Why Can’t I Sleep at Night Even When I’m Tired?
You probably have heard that drinking coffee and alcohol can interrupt a good night’s sleep. But you may not be aware that snacking, overeating sugar and protein, and not getting enough sun can stop you from sleeping at night.
Simple diet changes can fine-tune your sleep-wake cycle and reduce sleep problems. Increasing zinc-rich foods, regularly taking nutritional yeast, replenishing electrolytes, and naturally boosting melatonin can help you get restful sleep.
Let’s look at common reasons for poor sleep and learn how to promote healthy sleep habits.
Seven reasons why you can’t sleep when you’re tired
Your sleep-wake cycle is controlled by sleep-regulating hormones, neuronal processes, and external cues such as light exposure and body temperature.
Research published in Nutrients found that certain dietary and lifestyle choices can cause hormonal imbalances and overstimulate the nervous system. This can cause difficulty falling asleep even when you are tired.
Here are seven reasons why you may not get enough quality sleep.
1. Frequent snacking
Snacking close to bedtime can significantly disrupt your internal body clock and lead to sleep issues.
Digesting food requires energy and promotes metabolic activity, which can make relaxing and falling asleep challenging.
2. High-carb and sugar diet
Eating sugars and carbs can quickly raise blood sugar levels and trigger the release of insulin. This critical hormone regulates energy metabolism and fat storage.
Chronically elevated insulin due to a high-carb diet can lead to insulin resistance, a metabolic disorder characterized by a lack of cellular response to insulin signaling. Insulin resistance is linked to a frequent need to urinate which can significantly impact sleep quality.
In addition, insulin resistance is linked to increased systemic inflammation, which can worsen inflammatory sleep conditions such as obstructive sleep apnea.
3. Overeating protein
Consuming too much protein can trigger sleep issues in some individuals.
Protein-rich foods, especially those containing high levels of tyrosine, have been found to increase the production of the neurotransmitters dopamine and norepinephrine.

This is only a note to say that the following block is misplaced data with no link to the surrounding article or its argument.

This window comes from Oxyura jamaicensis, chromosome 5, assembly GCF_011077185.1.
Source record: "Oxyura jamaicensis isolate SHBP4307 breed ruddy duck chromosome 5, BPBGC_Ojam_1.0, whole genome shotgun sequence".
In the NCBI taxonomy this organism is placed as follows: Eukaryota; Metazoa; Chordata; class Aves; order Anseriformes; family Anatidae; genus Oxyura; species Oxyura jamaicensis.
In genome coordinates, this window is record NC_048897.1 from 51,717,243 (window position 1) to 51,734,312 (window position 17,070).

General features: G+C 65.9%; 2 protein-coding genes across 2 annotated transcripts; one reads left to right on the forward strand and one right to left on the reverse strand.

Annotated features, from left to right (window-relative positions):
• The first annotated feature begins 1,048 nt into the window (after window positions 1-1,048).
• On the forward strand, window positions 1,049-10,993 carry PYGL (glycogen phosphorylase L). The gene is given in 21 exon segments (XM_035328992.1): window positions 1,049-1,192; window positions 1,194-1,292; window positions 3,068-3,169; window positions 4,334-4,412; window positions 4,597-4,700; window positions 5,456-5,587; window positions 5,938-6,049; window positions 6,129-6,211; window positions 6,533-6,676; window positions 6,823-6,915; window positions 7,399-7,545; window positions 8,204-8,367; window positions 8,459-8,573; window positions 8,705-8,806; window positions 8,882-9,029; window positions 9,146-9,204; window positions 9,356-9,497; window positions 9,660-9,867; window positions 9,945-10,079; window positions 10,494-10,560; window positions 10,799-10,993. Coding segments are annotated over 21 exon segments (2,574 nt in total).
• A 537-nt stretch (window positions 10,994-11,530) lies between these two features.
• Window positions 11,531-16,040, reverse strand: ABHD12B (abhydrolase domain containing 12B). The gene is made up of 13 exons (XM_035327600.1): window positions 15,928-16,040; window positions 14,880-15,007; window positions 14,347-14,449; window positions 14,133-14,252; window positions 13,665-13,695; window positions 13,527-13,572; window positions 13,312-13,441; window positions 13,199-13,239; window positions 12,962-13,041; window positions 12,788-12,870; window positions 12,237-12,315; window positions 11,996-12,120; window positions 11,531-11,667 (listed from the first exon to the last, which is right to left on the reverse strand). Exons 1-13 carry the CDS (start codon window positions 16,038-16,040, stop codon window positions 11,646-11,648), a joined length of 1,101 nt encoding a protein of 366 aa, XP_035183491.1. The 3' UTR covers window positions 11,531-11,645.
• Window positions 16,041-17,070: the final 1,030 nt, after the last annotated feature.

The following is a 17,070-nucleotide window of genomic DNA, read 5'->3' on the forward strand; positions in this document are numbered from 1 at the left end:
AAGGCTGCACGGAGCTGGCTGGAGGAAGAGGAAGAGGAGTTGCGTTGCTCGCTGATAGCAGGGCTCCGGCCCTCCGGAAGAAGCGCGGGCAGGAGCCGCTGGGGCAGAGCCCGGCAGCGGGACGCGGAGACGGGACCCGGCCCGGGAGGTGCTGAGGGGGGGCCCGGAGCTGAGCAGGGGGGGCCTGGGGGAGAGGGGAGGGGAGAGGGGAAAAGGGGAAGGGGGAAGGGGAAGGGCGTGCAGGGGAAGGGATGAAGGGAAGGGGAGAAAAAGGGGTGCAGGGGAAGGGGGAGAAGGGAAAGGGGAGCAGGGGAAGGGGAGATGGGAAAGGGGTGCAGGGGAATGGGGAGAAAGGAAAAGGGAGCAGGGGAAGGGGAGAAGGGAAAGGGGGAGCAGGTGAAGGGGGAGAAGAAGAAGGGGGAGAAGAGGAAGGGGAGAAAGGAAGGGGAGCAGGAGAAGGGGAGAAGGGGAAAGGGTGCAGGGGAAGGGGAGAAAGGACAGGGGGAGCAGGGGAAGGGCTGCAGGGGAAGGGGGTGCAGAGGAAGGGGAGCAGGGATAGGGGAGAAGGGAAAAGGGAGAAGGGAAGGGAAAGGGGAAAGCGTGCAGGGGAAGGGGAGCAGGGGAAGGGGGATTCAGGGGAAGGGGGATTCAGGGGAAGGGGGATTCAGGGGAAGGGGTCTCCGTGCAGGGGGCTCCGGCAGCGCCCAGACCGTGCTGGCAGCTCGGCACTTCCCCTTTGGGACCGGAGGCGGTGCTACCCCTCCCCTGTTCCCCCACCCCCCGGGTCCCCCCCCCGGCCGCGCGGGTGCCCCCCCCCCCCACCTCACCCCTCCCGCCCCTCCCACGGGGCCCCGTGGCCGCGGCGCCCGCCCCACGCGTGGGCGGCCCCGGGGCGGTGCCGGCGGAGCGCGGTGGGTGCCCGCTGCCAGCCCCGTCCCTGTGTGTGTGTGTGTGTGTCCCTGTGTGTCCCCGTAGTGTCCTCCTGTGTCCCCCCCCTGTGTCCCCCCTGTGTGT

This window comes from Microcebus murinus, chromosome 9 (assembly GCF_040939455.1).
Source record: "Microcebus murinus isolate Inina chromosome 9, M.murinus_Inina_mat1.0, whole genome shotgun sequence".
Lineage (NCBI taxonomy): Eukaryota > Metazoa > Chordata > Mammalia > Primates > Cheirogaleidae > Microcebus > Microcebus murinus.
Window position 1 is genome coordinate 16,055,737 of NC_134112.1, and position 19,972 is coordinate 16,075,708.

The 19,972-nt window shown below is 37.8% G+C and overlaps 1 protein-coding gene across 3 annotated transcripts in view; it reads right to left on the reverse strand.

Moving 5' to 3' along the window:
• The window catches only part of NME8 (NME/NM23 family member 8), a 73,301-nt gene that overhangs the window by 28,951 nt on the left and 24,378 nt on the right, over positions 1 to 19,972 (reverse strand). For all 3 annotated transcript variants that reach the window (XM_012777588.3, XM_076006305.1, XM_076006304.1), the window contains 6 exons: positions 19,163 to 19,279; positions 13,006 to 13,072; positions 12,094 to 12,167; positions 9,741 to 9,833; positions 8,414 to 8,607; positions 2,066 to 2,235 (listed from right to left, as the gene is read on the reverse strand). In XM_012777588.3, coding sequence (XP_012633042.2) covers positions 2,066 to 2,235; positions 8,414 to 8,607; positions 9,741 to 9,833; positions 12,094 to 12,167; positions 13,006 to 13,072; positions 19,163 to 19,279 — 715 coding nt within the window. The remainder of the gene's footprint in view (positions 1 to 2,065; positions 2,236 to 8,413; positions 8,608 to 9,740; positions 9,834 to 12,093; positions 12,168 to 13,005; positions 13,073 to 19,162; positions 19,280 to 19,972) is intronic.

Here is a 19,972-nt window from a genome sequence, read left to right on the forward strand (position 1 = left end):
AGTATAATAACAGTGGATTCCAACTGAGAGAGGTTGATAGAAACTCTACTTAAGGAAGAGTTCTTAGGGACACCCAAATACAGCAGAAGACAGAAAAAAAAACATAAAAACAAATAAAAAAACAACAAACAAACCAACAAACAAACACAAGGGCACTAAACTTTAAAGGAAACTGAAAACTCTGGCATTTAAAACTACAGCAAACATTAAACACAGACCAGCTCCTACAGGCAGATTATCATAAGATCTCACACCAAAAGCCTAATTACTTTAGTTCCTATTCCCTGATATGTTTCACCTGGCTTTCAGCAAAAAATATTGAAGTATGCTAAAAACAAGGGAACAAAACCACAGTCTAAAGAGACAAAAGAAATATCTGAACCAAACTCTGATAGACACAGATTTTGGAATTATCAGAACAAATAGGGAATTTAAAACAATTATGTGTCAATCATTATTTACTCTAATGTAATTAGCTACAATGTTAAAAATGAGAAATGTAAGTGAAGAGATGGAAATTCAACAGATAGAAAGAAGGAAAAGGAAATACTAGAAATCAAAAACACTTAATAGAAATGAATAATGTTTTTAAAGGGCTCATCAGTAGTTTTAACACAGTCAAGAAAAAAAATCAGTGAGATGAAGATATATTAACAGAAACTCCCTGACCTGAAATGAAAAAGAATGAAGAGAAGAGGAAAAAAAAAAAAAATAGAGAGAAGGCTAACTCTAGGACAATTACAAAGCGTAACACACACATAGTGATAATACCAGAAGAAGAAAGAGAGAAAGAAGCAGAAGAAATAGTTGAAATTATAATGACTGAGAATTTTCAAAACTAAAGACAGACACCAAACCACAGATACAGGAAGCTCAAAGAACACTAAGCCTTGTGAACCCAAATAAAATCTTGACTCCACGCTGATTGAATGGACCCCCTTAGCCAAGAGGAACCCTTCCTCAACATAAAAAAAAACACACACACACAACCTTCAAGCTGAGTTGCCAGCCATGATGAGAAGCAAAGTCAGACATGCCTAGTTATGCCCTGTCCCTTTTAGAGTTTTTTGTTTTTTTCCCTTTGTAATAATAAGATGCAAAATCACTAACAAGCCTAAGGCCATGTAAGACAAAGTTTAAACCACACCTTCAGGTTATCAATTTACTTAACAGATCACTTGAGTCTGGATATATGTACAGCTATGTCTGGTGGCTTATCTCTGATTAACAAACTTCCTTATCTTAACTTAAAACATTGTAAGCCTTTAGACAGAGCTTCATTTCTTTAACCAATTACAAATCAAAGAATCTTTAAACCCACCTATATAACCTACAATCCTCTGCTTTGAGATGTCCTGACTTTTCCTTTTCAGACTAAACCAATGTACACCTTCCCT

These neurotransmitters have excitatory properties and activate the nervous system, making it more difficult to wind down and fall asleep.
Alcohol can make you feel drowsy and may help you fall asleep faster. However, alcohol significantly disrupts sleep cycles and causes fragmented sleep, leaving you tired and drained the next day.
Even small amounts of alcohol can suppress rapid eye movement (REM) sleep, which is vital for cognitive functioning, cellular repair, and recovery. REM sleep deprivation can lead to daytime sleepiness, impaired memory, and lack of focus.
A study published in the Handbook of Clinical Neurology summarizes, “Alcohol initially acts as a sedative. In the second half of the night, sleep is disrupted, with increased wakefulness followed by a period of poor quality sleep that can lead to a downward spiral, with insomnia being self-treated with alcohol to produce a rapid sleep onset.”
While moderate amounts of caffeinated beverages such as coffee and tea have several health benefits, drinking too much can quickly impact your ability to fall asleep and stay asleep.
Caffeine has been found to bind adenosine receptors in the brain. Adenosine is a calming neurotransmitter that promotes relaxation and sleep.
By blocking these receptors, caffeine inhibits the sleep-inducing effects of adenosine and, due to its stimulating properties, promotes wakefulness at the same time.
Caffeine is also a diuretic that can cause increased urination at night, potentially disrupting deep sleep phases, which can result in an inability to fall back asleep.
6. Vitamin D deficiency
Vitamin D deficiency is widespread and can worsen sleep disorders such as sleep apnea. Taking a vitamin D supplement at night can enhance sleep quality.
Vitamin D, the sunshine vitamin, has potent anti-inflammatory properties and promotes normal immune functions.
Low vitamin D levels are linked to chronic inflammation and may contribute to the narrowing of the upper airway, which increases the risk of obstructive sleep apnea.
Stress activates the body's fight-or-flight response and triggers the release of stress hormones such as cortisol and adrenaline.
These hormones activate metabolic processes and increase pulse rate and blood pressure, which can cause difficulties falling asleep and explains why stress can significantly disturb sleep quality.
Interestingly, research published in the Journal of Clinical Trials found that just one night of partial sleep deprivation increases average cortisol levels the following day, perpetuating the vicious cycle of elevated cortisol and poor sleep quality.
Circadian rhythm explained
The circadian rhythm, also known as your internal body clock, regulates the neuronal, metabolic, hormonal, and mental changes your body undergoes within a 24-hour cycle.
Circadian rhythms are mainly influenced by light and darkness. They are controlled by the suprachiasmatic nucleus (SCN)—a small region of the brain that receives nerve signals about light and dark from specialized cells in the retina of the eyes.
The SCN is like a biological clock that controls the production of melatonin, a crucial sleep hormone that prepares your body for sleep.